In case it doesn’t look to bad…zoom in…that beach is LINED with trash. NOT what you want to find when you have three sweet boys in tow…who have traveled 1500 miles and want to play on the beach and jump in the ocean.
The thing is, our kids don’t need the beach on vacation…they can have the beach back home. What they needed was to run…and play…a trash filled beach was not on the list. But in those moments, when it seems like disappointment is going to win, and frustration is growing, you just have to make the best of what you have around you. So, we walked down the beach, to a less dirty spot, we took off our shoes, and we put our feet in the water. And even though I would not ever normally swim (or even touch) water like that, it was needed, and it was good. After splashing for a few minutes, we grabbed our stuff and headed on our way.
One day, far away…when Tucker is older…we will explain why we lost it when he touched a piece of trash on the beach…(we don’t need to go in to details here…but believe me…it was a terrible piece of trash to touch)! For now, we will block out the memory of the not so great surprise stop, the dirty beach, and the gross trash touching with the laughter and smiles of our sweet boys as the waves crash against their little toes.
Well, we did it! We conquered NYC with three Bo’s under seven in tow! What a GREAT and fun adventure.
We started our journey with a fun off the grid stop on Staten Island. Knowing how much the boys looooved the battle field and the monuments in DC, we decided to throw in another visit to a national park. We went to the Gateway National Recreation area. They have a Junior Ranger Program at Fort Wadsworth, with was built to guard the narrows from incoming attacks/pirates during the early 1800s. Fortunately, the fort never had to defend anyone, but it is still standing and pretty amazing! The boys LOVED venturing around the fort (almost as much as their abandoned place, ghost loving daddy)!!
If I have learned ANYTHiNG about traveling this week it is that when you are with three boys (and their daddy), Bridges, wheels, boats, motors, and anything that has to do with any of the above becomes almost as important as the nearest national monument.
LOOK, Mommy! A boat!!! (Never mind the Spectacular view of NYC.
The fort is being restored. It has a fair amount of damage from both storms and vandalism. Maybe one day we can come back and see it completed.
Dandelions….Tucker had some trouble!
Love my adventurous guys!
And when at a fort…with giant guns…little boys must play war. We try really hard to avoid “playing” war, but it is a fort…and there are guns/cannons. It’s super hard to tell them no. Besides, even in their play, there were lessons. They went from opposite side, to medics, to veterans.
I know Chris said it the other day, but so far in this trip, some of the best places were the places we didn’t plan. Rather the places we just found along the way.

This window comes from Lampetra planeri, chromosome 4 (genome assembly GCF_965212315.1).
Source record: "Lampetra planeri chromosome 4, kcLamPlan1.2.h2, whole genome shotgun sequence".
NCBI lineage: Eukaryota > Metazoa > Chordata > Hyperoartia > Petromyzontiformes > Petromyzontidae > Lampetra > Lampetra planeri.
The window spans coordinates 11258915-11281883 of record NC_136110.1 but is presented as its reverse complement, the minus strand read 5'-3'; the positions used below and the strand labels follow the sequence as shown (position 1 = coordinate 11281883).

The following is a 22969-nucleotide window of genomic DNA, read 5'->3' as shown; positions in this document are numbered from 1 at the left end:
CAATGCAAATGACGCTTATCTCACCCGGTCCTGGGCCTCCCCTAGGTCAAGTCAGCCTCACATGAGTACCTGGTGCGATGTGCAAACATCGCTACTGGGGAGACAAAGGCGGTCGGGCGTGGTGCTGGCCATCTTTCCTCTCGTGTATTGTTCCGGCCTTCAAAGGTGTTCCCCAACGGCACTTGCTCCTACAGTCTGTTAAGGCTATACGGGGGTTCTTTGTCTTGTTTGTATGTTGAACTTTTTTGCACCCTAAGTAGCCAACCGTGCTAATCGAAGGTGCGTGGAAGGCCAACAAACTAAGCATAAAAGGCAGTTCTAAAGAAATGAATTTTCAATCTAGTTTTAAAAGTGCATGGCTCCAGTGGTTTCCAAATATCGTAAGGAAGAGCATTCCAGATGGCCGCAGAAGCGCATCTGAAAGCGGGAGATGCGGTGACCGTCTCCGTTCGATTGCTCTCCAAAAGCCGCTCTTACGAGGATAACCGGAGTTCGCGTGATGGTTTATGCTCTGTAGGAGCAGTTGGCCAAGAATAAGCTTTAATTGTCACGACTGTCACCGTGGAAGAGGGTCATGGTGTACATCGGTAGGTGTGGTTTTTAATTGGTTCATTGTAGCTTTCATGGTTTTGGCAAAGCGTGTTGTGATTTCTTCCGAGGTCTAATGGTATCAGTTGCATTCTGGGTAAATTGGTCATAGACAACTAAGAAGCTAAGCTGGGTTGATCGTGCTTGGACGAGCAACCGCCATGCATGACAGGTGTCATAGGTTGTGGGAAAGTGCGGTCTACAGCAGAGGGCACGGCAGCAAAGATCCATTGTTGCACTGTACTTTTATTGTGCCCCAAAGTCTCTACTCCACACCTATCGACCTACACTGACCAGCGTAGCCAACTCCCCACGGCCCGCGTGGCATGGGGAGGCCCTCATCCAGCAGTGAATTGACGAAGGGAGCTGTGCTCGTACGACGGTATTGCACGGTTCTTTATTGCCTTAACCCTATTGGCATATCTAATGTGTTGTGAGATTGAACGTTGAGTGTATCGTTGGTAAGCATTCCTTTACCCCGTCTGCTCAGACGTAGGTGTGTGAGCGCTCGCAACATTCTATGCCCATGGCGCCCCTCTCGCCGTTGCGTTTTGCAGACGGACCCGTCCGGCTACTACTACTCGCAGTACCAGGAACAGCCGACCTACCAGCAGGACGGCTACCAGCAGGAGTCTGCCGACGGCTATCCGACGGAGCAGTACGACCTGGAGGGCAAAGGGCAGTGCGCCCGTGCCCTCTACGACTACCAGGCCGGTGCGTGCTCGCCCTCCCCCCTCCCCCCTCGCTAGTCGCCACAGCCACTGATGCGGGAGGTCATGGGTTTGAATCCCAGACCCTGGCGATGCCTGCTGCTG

I know I have said this before…but I am in awe of our kids this week. We picked a really interesting week to visit some very important new places. As we drove through South Carolina there were billboards and signs regarding the Charleston shootings. Then we went to a battlefield, where we talked about the Civil War. B-Chilly and I talked about the civil rights movement when we were discussing the Martin Luther King Memorial. Today, as we did our capital tour, we learned that we were in DC at the start of the Warrior Games. We were honored to take our tour with 5 wheel chair bound veterans and their families. The capital building was filled with these warriors…with their varied injuries, guide/service dogs, and families. What an unbelievable honor to he surrounded by heroes. And tomorrow, we will head to New York City, at the start of NYC Pride Week.
After three wonderful and learning filled days in DC, we headed back on our venture north…we have now arrived in Philadelphia. But on our way here, we discovered that B-Chilly’s crayons had melted. Surprisingly, the melted crayons didn’t cause a melt down…or even the slightest tone of sadness. Instead, we heard the words, “oh my! How did that happen? My crayons melted together! Cool! Tucker, are your crayons melted together?” Isn’t that just the way of a child. I spent a lot of our 3 hour drive today trying to find the right words. The words that would say exactly what I mean…but I haven’t found the right word yet.
It’s not acceptance that I see and hear in our boys. Acceptance requires acknowledging a difference. By definition it means, “favorable reception; approval; favor”, but they aren’t approving, because in fact, they don’t need to approve, because they don’t know the differences as a problem or imperfection…they don’t see the color or disability around them as anything to draw attention.
And it isn’t tolerance, because in many cases they don’t know or understand the views of other people, they don’t need to. And again, there is nothing to tolerate if you don’t see the difference or change as something to draw attention.
It’s love, it’s kindness, it’s belief in the good, and it is trust. Sometimes, as a parent, that can be scary. Knowing that your child sees the good (or potential for good) in all people…because as an adult, we know that not all people are good. But, on the other hand, as a parent, We need to take a lesson. We need to see the world around us, as they do, finding the good, and not being distracted by the differences, what we as adults might call, “imperfections”.